ESAP latest: EU drives towards transparency

Posted on July 8, 2022 by Editor

Among other great speakers at the recent XBRL Europe conference, Jean-Phillippe Rabine from the European Commission (EC) provided an update on progress towards the planned European Single Access Point (ESAP). This will provide unified access to huge amounts of information relevant to investors of all sizes. It is projected to cover the regulated activities of up to 150,000 companies, including public companies, investment funds, insurance companies, banks, ratings agencies, and some 45,000 large private companies that will disclose a range of sustainability information on the platform.

While it is tempting to call ESAP an EU ‘EDGAR’ or ‘EDINET,’ in many respects it should eventually be significantly more far-reaching. At the same time – since it will need to aggregate or index data provided to national registers and regulators across 27 countries, as well as a number of EU-wide collections – it is also a much more complicated undertaking. The platform will be owned and operated by ESMA, with input from several other European agencies.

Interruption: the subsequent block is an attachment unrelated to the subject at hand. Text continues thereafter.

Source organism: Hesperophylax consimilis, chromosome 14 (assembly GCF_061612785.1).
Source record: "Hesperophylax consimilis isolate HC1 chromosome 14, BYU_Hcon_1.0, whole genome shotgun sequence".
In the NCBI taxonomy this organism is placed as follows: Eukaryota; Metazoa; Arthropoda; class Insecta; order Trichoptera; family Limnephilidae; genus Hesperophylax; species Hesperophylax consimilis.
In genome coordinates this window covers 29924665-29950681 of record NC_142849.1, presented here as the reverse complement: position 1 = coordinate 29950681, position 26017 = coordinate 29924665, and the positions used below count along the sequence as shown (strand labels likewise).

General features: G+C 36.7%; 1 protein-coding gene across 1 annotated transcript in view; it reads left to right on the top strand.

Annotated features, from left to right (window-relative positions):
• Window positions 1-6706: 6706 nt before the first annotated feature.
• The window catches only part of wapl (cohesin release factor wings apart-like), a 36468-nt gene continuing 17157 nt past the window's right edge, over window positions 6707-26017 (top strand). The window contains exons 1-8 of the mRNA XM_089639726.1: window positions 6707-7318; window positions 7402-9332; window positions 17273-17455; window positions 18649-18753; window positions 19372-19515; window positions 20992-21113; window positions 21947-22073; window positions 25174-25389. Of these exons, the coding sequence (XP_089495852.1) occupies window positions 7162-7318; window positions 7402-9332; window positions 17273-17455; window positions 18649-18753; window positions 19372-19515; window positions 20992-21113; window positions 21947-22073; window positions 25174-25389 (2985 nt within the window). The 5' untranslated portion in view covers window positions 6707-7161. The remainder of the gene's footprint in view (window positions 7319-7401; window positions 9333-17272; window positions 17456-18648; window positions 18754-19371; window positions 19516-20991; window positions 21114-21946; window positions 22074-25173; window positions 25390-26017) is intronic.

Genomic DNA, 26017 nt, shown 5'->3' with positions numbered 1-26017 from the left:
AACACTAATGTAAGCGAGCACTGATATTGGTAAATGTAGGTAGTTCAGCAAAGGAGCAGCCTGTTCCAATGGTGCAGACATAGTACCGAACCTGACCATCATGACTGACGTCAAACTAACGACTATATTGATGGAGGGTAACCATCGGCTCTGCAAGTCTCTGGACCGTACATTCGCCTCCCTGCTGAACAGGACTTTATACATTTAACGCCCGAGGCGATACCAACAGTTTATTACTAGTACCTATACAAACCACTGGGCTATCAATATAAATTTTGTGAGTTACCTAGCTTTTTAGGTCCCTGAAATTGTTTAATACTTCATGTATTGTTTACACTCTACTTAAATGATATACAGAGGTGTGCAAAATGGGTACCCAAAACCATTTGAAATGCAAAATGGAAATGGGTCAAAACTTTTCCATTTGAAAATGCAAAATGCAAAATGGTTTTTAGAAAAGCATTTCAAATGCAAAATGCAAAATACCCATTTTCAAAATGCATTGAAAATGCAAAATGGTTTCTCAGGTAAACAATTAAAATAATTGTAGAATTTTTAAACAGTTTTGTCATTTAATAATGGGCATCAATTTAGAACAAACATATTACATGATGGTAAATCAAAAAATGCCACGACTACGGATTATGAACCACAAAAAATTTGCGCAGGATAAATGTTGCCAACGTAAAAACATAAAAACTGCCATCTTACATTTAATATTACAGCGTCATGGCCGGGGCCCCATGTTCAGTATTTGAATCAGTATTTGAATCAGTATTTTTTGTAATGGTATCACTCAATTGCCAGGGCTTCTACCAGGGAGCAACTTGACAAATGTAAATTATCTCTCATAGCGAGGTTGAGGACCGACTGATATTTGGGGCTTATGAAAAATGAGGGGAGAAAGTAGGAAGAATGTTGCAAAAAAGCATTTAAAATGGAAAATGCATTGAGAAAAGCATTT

ESAP is highly relevant to Inline XBRL filings, as it will host all financial statements filed in the EU, made in the European Single Electronic Format (ESEF), as well as upcoming sustainability disclosures made under the CSRD. In the longer term, not all information that will be hosted on ESAP will necessarily be in Inline XBRL, with the platform open to multiple formats. Encouragingly, the EC will have a power to direct that specific disclosures be made using suitable machine-readable formats.

ESAP is intended to be accessible free of charge, with open terms of use, including bulk downloads and access via an API. ESMA will be able to charge fees for some of these services where data is consumed by commercial data providers in order to cover certain costs. Phasing-in of the legislation and the ESAP system will commence in 2024 and drive through to at least 2026.

Europe’s aims for ESAP are wide ranging. It should improve capital allocation and further integrate financial services, as well as help with information flow as the EU’s plans to transition towards a sustainable economy continue. The vision is clear. The legislation, political support and budget are to hand. Everything is now down to execution.

Read more here.

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